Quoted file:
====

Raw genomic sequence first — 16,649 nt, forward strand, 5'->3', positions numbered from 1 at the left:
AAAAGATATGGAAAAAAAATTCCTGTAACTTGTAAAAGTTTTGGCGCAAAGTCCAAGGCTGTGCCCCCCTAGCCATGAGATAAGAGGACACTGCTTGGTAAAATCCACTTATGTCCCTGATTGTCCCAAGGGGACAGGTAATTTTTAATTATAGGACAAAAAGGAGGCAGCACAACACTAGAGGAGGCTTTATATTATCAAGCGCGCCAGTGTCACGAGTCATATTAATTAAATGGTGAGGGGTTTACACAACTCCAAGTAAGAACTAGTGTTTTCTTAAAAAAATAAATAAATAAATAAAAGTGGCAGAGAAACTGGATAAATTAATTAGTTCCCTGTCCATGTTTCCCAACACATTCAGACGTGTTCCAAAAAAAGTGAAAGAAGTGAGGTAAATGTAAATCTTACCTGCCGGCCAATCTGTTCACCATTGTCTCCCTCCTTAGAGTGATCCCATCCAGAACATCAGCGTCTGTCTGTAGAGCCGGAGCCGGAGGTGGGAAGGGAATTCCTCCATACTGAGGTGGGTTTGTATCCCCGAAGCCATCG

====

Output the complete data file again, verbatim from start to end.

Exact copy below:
Raw genomic sequence first — 16,649 nt, forward strand, 5'->3', positions numbered from 1 at the left:
AAAAGATATGGAAAAAAAATTCCTGTAACTTGTAAAAGTTTTGGCGCAAAGTCCAAGGCTGTGCCCCCCTAGCCATGAGATAAGAGGACACTGCTTGGTAAAATCCACTTATGTCCCTGATTGTCCCAAGGGGACAGGTAATTTTTAATTATAGGACAAAAAGGAGGCAGCACAACACTAGAGGAGGCTTTATATTATCAAGCGCGCCAGTGTCACGAGTCATATTAATTAAATGGTGAGGGGTTTACACAACTCCAAGTAAGAACTAGTGTTTTCTTAAAAAAATAAATAAATAAATAAAAGTGGCAGAGAAACTGGATAAATTAATTAGTTCCCTGTCCATGTTTCCCAACACATTCAGACGTGTTCCAAAAAAAGTGAAAGAAGTGAGGTAAATGTAAATCTTACCTGCCGGCCAATCTGTTCACCATTGTCTCCCTCCTTAGAGTGATCCCATCCAGAACATCAGCGTCTGTCTGTAGAGCCGGAGCCGGAGGTGGGAAGGGAATTCCTCCATACTGAGGTGGGTTTGTATCCCCGAAGCCATCG